Generally, I’m in favour of sex and I think a large portion of the audience is, too. It’s kind of odd in American television and, again, you guys have a very different structure over here. I remember seeing I, Claudius in the United States and when it was televised in its initial running back in the 1970s, it was heavily censored. They cut out the violent stuff where Caligula eats a child and they cut out almost all the breasts. In those days, American television didn’t show that stuff but you guys did and you didn’t really think twice about it. I think yours is probably a saner attitude and in America we can’t have any sex at all on the broadcast channels so we have a lot of sex on the non-broadcast channels. It’s like breasts are either forbidden or compulsory. It would be better if there was so kind of healthy medium in-between.
With the criticism I get for the books and the TV series, it has always astonished me that the criticism I get is more about the sex than the violence and I think that says something about us that is not necessarily a good thing. I can write a scene describing in detail a penis entering a vagina and there would be a portion of the audience that would get very upset about that. I can write a scene of an axe entering a human skull, nobody would blink. Generally speaking, I’m much more in favour of penises entering vaginas than axes entering skulls. But the world seems to accept the violence a lot easier than the sex.
Audience member 4: You’ve said that these characters were in your head for many years before the television series and then you see them on television and I’m wondering if that affects the way you see them in your head and how you write them?
GRRM: It doesn’t, not on me. I accept that it does on the audience. For the vast majority of people, Arya will forever more be Maisie Williams and Tyrion will forever more be Peter Dinklage etcetera. The image of the actors has solidly rooted across the globe but not for me. I lived with these characters intimately for sixteen years so it’s not going to affect me.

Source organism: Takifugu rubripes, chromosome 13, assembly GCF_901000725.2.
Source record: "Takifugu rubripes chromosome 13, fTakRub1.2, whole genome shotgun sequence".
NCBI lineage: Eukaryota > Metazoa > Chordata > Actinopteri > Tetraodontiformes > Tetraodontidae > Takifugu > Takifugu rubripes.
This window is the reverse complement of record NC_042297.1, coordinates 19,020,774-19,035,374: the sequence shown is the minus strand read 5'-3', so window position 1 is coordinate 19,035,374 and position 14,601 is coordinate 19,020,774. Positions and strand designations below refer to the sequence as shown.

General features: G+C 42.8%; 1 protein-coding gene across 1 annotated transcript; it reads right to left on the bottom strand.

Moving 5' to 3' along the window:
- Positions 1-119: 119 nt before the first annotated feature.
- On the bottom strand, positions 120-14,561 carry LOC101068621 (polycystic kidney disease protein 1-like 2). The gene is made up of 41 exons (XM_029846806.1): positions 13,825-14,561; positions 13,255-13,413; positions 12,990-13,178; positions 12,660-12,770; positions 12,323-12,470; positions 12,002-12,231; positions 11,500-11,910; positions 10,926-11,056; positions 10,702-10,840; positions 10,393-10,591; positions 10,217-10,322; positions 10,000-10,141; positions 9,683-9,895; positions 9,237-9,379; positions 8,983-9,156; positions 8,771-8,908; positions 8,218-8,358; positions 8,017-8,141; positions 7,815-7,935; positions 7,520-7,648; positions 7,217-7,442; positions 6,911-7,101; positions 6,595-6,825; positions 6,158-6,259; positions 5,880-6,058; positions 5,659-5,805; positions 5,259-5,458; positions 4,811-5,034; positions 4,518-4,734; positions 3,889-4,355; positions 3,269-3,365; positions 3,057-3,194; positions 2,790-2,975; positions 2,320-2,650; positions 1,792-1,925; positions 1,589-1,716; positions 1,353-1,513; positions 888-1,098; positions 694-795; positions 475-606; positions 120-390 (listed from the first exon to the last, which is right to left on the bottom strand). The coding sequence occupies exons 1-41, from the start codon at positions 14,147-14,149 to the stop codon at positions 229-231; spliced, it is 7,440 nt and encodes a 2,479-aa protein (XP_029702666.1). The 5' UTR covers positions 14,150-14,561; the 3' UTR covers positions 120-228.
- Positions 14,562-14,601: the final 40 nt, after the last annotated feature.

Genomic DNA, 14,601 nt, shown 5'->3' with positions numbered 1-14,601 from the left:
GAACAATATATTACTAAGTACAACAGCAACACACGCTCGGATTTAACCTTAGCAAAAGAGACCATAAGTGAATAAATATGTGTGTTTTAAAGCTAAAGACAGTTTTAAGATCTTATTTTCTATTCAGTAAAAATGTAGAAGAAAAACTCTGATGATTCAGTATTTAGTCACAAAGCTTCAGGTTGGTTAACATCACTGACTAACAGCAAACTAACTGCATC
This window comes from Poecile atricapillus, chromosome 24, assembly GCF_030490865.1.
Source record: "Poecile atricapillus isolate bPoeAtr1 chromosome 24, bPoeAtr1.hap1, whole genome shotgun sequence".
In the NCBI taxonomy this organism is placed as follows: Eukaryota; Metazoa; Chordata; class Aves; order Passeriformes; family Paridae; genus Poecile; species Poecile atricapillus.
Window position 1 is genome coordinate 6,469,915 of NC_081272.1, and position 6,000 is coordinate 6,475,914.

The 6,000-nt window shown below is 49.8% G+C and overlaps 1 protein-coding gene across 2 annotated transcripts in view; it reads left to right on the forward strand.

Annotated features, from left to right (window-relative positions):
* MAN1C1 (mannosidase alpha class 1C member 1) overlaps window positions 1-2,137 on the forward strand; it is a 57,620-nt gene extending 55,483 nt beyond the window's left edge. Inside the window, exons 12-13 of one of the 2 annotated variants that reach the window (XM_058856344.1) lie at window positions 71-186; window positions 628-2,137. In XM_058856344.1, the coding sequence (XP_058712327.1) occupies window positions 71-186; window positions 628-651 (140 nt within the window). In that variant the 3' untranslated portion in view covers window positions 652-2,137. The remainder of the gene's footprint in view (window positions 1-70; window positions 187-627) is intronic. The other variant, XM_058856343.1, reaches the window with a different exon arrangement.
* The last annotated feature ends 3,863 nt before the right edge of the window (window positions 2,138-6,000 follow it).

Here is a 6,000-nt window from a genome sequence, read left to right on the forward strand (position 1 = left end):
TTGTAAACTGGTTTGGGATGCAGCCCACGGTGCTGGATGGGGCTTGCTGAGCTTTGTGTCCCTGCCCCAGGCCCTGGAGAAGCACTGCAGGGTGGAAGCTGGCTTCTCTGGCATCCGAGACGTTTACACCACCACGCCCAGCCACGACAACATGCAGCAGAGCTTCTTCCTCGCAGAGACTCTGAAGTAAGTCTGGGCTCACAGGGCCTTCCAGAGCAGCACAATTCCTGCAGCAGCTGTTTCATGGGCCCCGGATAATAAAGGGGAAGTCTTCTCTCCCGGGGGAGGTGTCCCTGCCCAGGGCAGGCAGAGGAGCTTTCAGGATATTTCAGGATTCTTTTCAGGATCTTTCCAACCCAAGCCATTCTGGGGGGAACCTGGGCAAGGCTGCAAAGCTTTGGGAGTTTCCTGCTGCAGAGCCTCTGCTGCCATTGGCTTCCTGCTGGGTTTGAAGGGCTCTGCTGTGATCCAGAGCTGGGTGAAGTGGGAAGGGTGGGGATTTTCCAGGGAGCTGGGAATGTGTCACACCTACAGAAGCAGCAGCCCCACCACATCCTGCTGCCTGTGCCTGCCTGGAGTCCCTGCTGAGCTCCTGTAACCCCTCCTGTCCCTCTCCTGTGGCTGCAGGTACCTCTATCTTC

Audience member 5: A lot of fans see books written from historical perspectives, looking back on family lineage so, with so many different characters and families, I was wondering what perspective you were looking at when writing the worlds?
GRRM: Well, I based it on history, of course, but I didn’t want to just transcribe history. Certainly, families like the Lannisters and the Starks were, very loosely, inspired by the Lancasters and the Yorks and the influence of the War of the Roses. But I don’t believe in taking a real historical character and changing their name so, in writing, you take elements of a character and you make them into something new.
Audience member 6: How much do you find yourself projecting onto your characters? How much does Tyrion embody your wit or Cersei embody your utter insanity? And also, to what extent do you feel your characters are unreliable narrators because sometimes we get accounts of important situations from different viewpoints and it’s very interesting to see what each character focuses on so would you say, from their perspective, that that’s not exactly what’s happening, that’s just how they see it?